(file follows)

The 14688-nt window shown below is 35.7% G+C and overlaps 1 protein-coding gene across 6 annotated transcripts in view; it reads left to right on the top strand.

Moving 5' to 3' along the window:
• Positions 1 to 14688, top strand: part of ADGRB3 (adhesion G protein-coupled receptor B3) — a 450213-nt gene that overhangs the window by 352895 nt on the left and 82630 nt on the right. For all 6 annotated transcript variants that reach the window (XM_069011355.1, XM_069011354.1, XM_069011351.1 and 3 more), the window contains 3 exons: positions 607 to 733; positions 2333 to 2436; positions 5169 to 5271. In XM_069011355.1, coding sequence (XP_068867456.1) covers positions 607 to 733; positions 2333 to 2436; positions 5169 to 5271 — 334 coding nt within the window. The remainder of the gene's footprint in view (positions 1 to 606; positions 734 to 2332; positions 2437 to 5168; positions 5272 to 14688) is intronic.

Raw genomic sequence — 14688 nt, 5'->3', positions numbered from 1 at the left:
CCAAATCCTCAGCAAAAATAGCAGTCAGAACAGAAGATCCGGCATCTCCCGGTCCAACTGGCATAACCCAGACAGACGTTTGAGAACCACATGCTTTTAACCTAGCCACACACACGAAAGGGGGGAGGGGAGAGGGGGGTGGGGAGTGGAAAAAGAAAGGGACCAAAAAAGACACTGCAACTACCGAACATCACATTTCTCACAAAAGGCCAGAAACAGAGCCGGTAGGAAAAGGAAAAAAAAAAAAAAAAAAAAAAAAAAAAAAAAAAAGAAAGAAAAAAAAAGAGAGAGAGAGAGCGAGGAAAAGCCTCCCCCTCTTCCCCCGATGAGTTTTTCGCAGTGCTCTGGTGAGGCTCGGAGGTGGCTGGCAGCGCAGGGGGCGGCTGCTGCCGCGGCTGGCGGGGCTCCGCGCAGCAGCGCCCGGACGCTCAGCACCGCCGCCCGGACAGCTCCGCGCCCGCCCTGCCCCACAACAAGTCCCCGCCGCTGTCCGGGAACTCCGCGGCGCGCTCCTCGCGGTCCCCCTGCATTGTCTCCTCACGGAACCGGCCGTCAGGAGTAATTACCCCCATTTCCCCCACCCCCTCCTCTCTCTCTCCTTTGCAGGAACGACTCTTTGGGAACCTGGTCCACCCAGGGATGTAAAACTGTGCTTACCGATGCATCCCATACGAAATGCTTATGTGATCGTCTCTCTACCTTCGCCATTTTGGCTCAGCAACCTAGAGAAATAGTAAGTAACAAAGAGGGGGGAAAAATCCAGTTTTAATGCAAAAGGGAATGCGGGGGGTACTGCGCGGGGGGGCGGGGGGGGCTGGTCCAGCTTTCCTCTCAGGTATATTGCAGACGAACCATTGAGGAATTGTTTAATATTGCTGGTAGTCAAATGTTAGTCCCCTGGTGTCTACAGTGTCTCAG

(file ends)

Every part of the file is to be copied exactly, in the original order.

The 14688-nt window shown below is 35.7% G+C and overlaps 1 protein-coding gene across 6 annotated transcripts in view; it reads left to right on the top strand.

Moving 5' to 3' along the window:
• Positions 1 to 14688, top strand: part of ADGRB3 (adhesion G protein-coupled receptor B3) — a 450213-nt gene that overhangs the window by 352895 nt on the left and 82630 nt on the right. For all 6 annotated transcript variants that reach the window (XM_069011355.1, XM_069011354.1, XM_069011351.1 and 3 more), the window contains 3 exons: positions 607 to 733; positions 2333 to 2436; positions 5169 to 5271. In XM_069011355.1, coding sequence (XP_068867456.1) covers positions 607 to 733; positions 2333 to 2436; positions 5169 to 5271 — 334 coding nt within the window. The remainder of the gene's footprint in view (positions 1 to 606; positions 734 to 2332; positions 2437 to 5168; positions 5272 to 14688) is intronic.

Raw genomic sequence — 14688 nt, 5'->3', positions numbered from 1 at the left:
CCAAATCCTCAGCAAAAATAGCAGTCAGAACAGAAGATCCGGCATCTCCCGGTCCAACTGGCATAACCCAGACAGACGTTTGAGAACCACATGCTTTTAACCTAGCCACACACACGAAAGGGGGGAGGGGAGAGGGGGGTGGGGAGTGGAAAAAGAAAGGGACCAAAAAAGACACTGCAACTACCGAACATCACATTTCTCACAAAAGGCCAGAAACAGAGCCGGTAGGAAAAGGAAAAAAAAAAAAAAAAAAAAAAAAAAAAAAAAAAAGAAAGAAAAAAAAAGAGAGAGAGAGAGCGAGGAAAAGCCTCCCCCTCTTCCCCCGATGAGTTTTTCGCAGTGCTCTGGTGAGGCTCGGAGGTGGCTGGCAGCGCAGGGGGCGGCTGCTGCCGCGGCTGGCGGGGCTCCGCGCAGCAGCGCCCGGACGCTCAGCACCGCCGCCCGGACAGCTCCGCGCCCGCCCTGCCCCACAACAAGTCCCCGCCGCTGTCCGGGAACTCCGCGGCGCGCTCCTCGCGGTCCCCCTGCATTGTCTCCTCACGGAACCGGCCGTCAGGAGTAATTACCCCCATTTCCCCCACCCCCTCCTCTCTCTCTCCTTTGCAGGAACGACTCTTTGGGAACCTGGTCCACCCAGGGATGTAAAACTGTGCTTACCGATGCATCCCATACGAAATGCTTATGTGATCGTCTCTCTACCTTCGCCATTTTGGCTCAGCAACCTAGAGAAATAGTAAGTAACAAAGAGGGGGGAAAAATCCAGTTTTAATGCAAAAGGGAATGCGGGGGGTACTGCGCGGGGGGGCGGGGGGGGCTGGTCCAGCTTTCCTCTCAGGTATATTGCAGACGAACCATTGAGGAATTGTTTAATATTGCTGGTAGTCAAATGTTAGTCCCCTGGTGTCTACAGTGTCTCAG